- Suppressing appetite and reducing food intake through effects on hormones such as ghrelin and adiponectin
- Blocks the activity of intestinal enzymes (gastric and pancreatic lipases) needed to digest dietary fat, so that 30% less dietary fat is emulsified and absorbed.
- Inhibiting a metabolic enzyme (catechol-0-methyl transferase), green tea stimulates the amount of fat burned in cells to release energy so that you generate more heat – a phenomenon known as thermogenesis.
- Green tea was recently found to activate an enzyme (AMP-protein kinase) that has effects on the liver to decrease glucose and fatty acid synthesis and increase their break down for energy.
Several trials have found that adding green tea extracts to a weight loss regime helps to improve fat loss. For example, a study involving 60 obese adults following a prepared diet of 3 meals a day found that, compared with placebo, those taking green tea extracts lost an additional 2.7kg during the first month, 5.1 kg during the second month and 3.3kg during the third month. Another trial involving 80 overweight men and women found that adding green tea extracts to a slimming diet increased weight loss by 3.5kg over 3 months
One of the most recent studies involved 115 overweight women who took a green tea extract (EGCG) at a daily dose of 856.8 mg or placebo for 12 weeks. They were instructed to maintain their former diet, eating habits, and level of physical activity. Despite making no other changes, those taking the green tea extract lost an average of 1.1 kg in weight, a reduction in waist circumference of 2.3cm over 3 months.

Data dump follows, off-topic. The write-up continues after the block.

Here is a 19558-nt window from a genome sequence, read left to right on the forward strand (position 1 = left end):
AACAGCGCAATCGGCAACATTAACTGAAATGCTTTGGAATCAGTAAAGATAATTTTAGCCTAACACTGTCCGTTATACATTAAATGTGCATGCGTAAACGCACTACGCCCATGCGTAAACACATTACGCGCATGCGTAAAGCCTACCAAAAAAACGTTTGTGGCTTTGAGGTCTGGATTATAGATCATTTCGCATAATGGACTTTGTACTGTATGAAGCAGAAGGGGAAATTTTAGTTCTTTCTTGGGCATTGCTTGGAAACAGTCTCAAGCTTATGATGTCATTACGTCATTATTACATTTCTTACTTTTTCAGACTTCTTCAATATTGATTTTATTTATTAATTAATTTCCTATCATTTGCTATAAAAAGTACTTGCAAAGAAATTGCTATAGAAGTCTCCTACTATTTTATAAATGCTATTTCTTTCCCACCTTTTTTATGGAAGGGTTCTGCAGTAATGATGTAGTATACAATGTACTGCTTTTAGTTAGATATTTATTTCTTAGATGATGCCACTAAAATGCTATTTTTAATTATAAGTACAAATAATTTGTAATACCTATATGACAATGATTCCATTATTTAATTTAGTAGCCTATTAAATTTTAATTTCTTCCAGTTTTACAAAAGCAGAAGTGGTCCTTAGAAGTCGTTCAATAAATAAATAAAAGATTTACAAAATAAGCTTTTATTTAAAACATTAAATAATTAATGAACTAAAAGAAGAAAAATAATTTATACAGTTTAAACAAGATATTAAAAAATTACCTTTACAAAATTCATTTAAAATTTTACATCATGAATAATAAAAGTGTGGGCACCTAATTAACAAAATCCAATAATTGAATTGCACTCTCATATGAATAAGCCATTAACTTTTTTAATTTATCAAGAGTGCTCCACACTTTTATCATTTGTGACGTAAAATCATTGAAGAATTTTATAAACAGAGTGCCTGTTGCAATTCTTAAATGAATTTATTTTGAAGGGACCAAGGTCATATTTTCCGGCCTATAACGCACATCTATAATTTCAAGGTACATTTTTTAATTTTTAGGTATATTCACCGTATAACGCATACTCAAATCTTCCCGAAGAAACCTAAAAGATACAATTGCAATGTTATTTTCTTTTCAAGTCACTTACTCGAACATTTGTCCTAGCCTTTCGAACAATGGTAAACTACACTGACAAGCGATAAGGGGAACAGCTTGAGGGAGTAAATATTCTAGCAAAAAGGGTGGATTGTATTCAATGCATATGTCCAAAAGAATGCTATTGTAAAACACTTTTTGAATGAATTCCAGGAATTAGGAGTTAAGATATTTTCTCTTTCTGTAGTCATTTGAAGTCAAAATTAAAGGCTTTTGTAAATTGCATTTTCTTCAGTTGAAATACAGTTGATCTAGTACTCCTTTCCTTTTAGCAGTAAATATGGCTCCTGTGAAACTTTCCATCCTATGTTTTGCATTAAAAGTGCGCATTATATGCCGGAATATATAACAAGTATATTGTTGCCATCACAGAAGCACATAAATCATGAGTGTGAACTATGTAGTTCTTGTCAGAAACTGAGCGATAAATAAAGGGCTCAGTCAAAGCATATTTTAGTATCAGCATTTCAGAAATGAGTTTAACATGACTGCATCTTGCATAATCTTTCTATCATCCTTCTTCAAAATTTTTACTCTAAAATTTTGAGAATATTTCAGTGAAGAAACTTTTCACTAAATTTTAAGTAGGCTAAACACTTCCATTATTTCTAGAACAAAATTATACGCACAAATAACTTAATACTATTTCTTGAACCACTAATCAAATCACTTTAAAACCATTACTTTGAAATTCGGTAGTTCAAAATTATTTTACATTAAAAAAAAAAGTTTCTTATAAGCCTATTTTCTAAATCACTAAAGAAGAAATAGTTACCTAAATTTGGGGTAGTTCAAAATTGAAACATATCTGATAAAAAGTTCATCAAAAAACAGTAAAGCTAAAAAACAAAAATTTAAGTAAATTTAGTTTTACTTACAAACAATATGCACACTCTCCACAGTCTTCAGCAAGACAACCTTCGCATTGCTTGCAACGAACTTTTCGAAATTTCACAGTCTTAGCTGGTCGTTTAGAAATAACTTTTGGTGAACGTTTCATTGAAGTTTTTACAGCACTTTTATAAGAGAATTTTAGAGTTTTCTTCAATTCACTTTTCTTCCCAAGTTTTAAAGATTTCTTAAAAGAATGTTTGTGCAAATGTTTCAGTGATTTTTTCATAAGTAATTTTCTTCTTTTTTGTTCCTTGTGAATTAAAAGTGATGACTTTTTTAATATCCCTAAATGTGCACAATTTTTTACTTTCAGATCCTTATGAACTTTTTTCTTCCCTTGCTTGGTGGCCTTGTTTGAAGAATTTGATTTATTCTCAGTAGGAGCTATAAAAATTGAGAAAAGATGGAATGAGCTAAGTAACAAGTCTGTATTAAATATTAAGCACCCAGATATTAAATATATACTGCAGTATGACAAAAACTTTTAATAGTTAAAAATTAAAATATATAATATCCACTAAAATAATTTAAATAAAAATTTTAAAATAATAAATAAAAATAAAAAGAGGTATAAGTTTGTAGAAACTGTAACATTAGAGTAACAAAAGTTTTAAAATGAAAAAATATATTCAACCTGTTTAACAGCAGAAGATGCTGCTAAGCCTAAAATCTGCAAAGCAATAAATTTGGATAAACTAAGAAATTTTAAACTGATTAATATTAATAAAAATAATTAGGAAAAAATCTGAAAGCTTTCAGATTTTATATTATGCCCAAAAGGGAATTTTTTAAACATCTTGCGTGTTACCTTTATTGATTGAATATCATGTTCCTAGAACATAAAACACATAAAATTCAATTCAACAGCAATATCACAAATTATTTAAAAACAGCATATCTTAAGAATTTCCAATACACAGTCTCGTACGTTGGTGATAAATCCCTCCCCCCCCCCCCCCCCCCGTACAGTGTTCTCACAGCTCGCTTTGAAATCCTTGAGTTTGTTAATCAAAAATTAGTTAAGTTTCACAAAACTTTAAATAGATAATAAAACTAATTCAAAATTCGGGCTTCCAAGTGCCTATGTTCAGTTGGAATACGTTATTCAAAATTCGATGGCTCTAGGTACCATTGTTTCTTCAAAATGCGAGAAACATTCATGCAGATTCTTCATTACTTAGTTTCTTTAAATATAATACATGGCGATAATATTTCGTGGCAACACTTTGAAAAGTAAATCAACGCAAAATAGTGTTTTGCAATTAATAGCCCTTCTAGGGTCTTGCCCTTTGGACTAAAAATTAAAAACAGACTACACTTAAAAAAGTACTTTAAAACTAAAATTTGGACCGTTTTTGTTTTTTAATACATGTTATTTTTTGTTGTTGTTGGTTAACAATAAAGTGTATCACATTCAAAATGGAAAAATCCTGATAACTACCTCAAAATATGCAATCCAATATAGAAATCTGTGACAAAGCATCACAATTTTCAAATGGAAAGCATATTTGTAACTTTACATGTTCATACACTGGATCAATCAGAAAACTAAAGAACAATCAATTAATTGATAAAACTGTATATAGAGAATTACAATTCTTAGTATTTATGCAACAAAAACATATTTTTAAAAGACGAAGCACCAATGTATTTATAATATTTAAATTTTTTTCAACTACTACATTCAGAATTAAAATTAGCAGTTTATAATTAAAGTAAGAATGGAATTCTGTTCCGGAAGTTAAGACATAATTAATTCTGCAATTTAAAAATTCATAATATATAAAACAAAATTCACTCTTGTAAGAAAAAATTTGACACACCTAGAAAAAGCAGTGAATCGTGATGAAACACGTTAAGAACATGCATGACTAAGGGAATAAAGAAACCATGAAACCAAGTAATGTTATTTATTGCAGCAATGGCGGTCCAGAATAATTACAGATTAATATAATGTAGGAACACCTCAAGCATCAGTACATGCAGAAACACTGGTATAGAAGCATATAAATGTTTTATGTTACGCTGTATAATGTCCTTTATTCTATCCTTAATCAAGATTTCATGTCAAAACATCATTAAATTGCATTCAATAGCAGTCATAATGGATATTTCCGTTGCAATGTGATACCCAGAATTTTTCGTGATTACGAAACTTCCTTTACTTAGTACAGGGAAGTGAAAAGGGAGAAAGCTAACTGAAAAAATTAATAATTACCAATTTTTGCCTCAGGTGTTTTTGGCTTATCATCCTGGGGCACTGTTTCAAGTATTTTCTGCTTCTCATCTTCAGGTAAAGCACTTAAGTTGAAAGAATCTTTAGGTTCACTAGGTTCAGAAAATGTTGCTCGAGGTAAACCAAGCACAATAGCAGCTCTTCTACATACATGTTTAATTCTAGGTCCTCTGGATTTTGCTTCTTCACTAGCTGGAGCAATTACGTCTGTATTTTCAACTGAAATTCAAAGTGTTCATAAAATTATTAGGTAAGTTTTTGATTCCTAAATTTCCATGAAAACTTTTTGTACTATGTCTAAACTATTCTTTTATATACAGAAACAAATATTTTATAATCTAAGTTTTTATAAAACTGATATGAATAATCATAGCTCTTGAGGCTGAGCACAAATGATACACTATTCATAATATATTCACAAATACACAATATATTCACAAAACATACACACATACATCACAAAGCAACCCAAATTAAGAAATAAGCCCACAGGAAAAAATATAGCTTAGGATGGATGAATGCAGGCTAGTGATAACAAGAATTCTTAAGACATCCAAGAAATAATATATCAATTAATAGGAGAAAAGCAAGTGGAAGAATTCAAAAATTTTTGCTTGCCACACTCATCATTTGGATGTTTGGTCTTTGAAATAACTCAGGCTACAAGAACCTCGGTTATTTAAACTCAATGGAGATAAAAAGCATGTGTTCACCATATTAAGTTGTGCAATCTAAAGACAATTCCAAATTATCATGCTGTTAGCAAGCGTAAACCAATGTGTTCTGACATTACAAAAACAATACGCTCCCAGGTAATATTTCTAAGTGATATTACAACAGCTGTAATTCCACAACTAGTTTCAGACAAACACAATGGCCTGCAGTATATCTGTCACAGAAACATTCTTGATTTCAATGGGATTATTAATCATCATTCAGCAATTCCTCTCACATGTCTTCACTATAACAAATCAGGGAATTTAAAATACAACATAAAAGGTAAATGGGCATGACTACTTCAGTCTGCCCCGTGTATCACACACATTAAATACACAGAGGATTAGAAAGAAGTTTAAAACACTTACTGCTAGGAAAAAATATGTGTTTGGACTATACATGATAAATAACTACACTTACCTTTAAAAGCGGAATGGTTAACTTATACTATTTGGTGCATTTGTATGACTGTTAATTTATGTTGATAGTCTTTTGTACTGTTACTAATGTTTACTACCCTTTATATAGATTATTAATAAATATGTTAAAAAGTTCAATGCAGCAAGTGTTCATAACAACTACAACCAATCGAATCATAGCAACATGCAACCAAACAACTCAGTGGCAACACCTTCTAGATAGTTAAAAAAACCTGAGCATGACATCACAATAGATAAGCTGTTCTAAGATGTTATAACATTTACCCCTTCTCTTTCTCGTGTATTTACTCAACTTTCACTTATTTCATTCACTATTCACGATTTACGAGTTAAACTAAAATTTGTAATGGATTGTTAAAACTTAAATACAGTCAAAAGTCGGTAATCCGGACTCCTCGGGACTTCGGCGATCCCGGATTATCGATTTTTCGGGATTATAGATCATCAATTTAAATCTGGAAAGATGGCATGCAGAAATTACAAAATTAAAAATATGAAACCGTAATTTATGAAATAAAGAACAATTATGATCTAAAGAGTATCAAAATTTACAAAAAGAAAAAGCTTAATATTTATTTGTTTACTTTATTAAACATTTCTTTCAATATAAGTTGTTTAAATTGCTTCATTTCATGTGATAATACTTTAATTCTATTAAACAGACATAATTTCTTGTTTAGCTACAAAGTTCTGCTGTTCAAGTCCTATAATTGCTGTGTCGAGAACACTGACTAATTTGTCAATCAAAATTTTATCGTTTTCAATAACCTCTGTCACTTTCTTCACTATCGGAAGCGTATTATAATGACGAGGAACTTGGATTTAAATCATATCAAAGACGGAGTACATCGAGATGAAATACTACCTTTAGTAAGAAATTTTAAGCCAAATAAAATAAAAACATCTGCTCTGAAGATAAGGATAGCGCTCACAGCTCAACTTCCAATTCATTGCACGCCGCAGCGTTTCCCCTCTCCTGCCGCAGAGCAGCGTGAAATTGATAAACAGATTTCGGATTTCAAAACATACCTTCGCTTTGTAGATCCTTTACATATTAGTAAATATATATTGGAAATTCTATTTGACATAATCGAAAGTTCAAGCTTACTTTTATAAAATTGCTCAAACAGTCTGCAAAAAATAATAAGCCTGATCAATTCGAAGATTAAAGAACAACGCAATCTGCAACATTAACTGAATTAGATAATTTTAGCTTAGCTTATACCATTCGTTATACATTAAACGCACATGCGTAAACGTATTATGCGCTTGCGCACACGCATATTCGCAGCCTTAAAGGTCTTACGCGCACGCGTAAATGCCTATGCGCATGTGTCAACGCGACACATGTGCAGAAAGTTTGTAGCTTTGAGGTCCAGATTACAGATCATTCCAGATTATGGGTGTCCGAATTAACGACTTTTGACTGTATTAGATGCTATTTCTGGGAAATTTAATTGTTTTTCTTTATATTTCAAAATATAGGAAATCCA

Tea and coronary heart disease
Drinking black, green, white or related teas has beneficial effects on blood lipids, reducing the oxidation of LDL-cholesterol so less is deposited in artery walls. Tea also lowers blood pressure and blood stickiness, and increases the elasticity of blood vessel walls to improve blood flow. Tea antioxidants also slows the progression of coronary artery calcification.
The results from 22 studies following a total of 856,206 people, found that, overall, an increase in tea consumption of 3 cups per day was associated with a 27% reduced risk of coronary heart disease, a 26% lower risk of cardiac death an 18% lower risk of stroke, and a 24% lower risk of dying from any medical cause during the duration of the studies.
For example, when almost 200,000 men and 288,000 women aged 30-79 years were followed for 7 years, those who drank tea every day were 10% less likely to experience a heart attack during those 7 years than non-tea drinkers.
In a study involving 774 elderly men who were followed for 25 years, those with the highest intake of epicatechin antioxidants (half of which came from tea, and half from other sources such as apples and cocoa) were 38% less likely to die from coronary heart disease than those with the lowest intakes. Those with existing cardiovascular disease were also 46% less likely to die from a stroke.